National Palace Museum of Korea

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National Palace Museum of Korea
National Palace Museum of Korea in 2018 - 1.jpg
EstablishedSeptember 1908
LocationSajikno 34 (Sejongno), Jongno-gu, Seoul, South Korea
Visitors1,513,000 (2016)[1]
DirectorSoh Jae-gu
Korean name
Revised RomanizationGungnip gogung bangmulgwan
McCune–ReischauerKungnip kokung pangmulgwan

The National Palace Museum of Korea is a national museum of South Korea located in Gyeongbokgung Palace, Seoul.

February 2009


The museum first began as the "Korean Imperial Museum", which was established in September 1908 and was originally located in Changgyeonggung Palace. On November of the following year, the museum was opened to the public. However, on April 1938, the ruling Japanese government renamed the museum to the "Museum of Yi dynasty".[2]

In March 1946, after the liberation of Korea, it was renamed "Deoksugung Museum". In 1991, Cultural Heritage Administration instituted the museum in Seokjojeon (석조전, Stone Hall) of Deoksugung Palace, and in 2005, the museum was relocated to a modern building inside Gyeongbokgung Palace.


National Palace Museum of Korea houses over 40,000 artifacts and royal treasures, from the palaces of the Joseon Dynasty and the Korean Empire, of which 14 are National Treasures of South Korea.[3] It displays records, state rites, architecture, clothing, royal life, education, culture, paintings and music of the dynasty's ruling era.[4] It also has among its collection the royal seal of King Gojong of Joseon, which was used for his personal letters to Russian czar and Italian emperor after 1903. It disappeared during Japanese rule and was re-covered from a US-based Korean collector in 2009.[5]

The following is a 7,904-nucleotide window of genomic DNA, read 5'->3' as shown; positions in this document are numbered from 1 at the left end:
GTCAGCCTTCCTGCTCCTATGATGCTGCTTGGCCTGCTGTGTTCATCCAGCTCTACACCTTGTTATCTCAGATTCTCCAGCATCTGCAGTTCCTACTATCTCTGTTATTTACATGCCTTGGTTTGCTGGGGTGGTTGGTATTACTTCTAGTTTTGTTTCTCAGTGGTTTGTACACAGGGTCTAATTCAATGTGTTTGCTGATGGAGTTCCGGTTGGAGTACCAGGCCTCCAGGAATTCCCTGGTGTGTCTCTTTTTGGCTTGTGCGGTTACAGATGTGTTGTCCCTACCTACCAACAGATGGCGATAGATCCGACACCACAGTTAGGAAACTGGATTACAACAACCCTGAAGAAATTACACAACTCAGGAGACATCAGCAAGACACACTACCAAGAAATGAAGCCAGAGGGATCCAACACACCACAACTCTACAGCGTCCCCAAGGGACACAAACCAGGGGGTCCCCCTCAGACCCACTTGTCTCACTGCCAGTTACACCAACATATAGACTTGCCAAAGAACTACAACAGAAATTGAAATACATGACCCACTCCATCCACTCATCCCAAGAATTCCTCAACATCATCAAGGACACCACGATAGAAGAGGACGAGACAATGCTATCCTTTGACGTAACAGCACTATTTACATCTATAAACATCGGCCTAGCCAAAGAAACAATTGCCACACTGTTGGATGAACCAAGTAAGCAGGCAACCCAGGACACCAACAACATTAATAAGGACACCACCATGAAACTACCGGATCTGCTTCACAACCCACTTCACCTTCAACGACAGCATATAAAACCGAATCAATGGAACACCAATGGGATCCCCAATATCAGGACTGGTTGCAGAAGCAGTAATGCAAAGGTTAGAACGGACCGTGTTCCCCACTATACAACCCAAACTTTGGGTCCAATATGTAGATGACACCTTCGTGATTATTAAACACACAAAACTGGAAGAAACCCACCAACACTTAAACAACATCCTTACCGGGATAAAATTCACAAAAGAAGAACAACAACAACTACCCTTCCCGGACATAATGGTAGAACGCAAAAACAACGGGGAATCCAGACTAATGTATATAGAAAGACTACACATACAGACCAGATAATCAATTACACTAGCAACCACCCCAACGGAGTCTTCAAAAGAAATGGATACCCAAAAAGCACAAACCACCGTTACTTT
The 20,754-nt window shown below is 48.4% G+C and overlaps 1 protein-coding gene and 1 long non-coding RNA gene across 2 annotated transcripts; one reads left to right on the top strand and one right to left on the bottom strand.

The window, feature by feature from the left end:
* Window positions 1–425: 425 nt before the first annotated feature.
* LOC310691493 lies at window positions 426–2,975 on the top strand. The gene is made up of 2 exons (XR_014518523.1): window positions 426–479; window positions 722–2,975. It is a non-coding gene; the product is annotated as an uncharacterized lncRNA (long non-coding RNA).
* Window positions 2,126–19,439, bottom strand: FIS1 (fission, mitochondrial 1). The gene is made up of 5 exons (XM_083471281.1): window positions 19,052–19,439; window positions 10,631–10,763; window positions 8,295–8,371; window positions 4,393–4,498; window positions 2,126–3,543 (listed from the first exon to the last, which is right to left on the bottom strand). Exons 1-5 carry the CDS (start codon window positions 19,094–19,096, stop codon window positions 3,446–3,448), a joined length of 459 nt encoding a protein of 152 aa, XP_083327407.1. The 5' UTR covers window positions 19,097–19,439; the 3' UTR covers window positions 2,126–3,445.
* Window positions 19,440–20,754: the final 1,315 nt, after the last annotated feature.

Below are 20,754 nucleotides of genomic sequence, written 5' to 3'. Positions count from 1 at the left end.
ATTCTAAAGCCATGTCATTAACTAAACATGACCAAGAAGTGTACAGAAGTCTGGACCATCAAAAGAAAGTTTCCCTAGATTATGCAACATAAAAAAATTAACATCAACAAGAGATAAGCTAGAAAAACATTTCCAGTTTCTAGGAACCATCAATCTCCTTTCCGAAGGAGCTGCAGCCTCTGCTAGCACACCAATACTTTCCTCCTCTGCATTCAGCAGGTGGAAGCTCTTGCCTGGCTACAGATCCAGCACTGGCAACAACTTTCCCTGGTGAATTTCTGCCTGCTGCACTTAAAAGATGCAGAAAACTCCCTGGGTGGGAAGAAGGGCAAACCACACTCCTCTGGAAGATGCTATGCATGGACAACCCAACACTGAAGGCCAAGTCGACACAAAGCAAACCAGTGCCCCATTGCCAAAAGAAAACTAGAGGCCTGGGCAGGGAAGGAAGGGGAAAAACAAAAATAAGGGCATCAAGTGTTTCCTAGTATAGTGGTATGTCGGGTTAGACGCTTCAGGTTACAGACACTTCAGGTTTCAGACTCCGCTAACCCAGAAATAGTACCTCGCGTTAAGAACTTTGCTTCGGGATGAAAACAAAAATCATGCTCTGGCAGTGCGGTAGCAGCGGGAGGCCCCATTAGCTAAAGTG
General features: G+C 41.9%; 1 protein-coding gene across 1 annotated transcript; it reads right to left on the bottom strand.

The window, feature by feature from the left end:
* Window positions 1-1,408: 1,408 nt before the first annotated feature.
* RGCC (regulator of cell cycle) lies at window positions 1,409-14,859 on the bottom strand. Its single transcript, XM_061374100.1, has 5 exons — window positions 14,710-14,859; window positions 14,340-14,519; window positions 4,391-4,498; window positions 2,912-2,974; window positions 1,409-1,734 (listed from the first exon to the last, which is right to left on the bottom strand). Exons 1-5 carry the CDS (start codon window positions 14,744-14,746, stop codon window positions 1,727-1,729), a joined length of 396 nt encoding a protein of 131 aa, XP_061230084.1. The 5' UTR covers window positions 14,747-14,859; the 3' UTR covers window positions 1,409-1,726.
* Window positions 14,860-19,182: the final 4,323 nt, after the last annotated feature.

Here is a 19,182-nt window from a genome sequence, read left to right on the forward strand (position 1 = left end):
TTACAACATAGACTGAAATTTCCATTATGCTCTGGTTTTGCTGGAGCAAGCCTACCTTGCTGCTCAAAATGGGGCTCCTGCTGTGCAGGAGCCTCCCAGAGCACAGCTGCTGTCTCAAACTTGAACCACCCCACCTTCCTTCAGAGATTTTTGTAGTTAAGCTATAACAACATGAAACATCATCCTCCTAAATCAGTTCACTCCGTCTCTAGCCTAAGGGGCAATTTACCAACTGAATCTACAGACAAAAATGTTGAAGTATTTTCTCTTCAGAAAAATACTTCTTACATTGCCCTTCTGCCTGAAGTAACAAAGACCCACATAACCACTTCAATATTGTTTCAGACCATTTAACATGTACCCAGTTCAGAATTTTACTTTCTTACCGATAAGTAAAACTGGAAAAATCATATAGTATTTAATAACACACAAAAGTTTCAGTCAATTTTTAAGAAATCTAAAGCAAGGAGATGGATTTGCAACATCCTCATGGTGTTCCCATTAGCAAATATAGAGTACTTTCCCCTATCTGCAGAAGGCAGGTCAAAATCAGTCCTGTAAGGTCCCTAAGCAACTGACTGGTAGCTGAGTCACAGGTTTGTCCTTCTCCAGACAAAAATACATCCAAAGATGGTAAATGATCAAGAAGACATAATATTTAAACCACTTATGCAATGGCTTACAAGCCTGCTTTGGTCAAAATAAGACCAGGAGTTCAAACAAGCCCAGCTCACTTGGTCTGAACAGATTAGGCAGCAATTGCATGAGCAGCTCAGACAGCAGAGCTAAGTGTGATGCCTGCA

Permanent exhibitions[edit]

  • Royal Symbols and Records
  • State Rites
  • Joseon Science
  • Palace Architecture
  • Royal Life
  • Royal Childbirth and Education
  • Royal Scholarly Culture
  • Korean Empire
  • Royal Court Paintings
  • Royal Court Music
  • Royal Palanquins
  • Joseon Water Clock
Blue roof tile exhibit

Special collection[edit]

The Museum houses 1,200 volumes of historical texts including 150 copies of Uigwe from the Joseon Dynasty that were looted in 1922, during rule by Japan under the supervision of then Resident-General of Korea Itō Hirobumi. They were repatriated in December 2011 and a special exhibition was held from 27 December 2011 to 5 February 2012.[6] The copies chronicled the royal rituals of King Gojong and King Sunjong, the last two emperors of Joseon Dynasty and Daehan Empire before Korea was annexed in 1910.[7]

See also[edit]


  1. ^ "TEA-AECOM 2016 Theme Index and Museum Index: The Global Attractions Attendance Report" (PDF). Themed Entertainment Association. pp. 68–73. Retrieved 23 March 2018.
  2. ^ "history of the museum" (in Korean). National Palace Museum of Korea website. Archived from the original on 3 March 2016. Retrieved 24 April 2008.
  3. ^ "history of the museum". National Palace Museum of Korea website. Archived from the original on 5 March 2016. Retrieved 24 April 2008.
  4. ^ "Seoul's best museums" CNN. 27 October 2011. Retrieved 4 November 2011
  5. ^ "Recovered Imperial Seal Goes on Display". Chosun Ilbo. 18 March 2009. Retrieved 30 May 2012.
  6. ^ "Looted Korean Texts Return Home from Japan". Chosun Ilbo. 6 December 2011. Retrieved 23 April 2012.
  7. ^ Lee, Claire "Looted Korean royal texts return home" The Korea Herald. 6 December 2011. Retrieved 23 April 2012

External links[edit]

Coordinates: 37°34′36″N 126°58′31″E / 37.57667°N 126.97528°E / 37.57667; 126.97528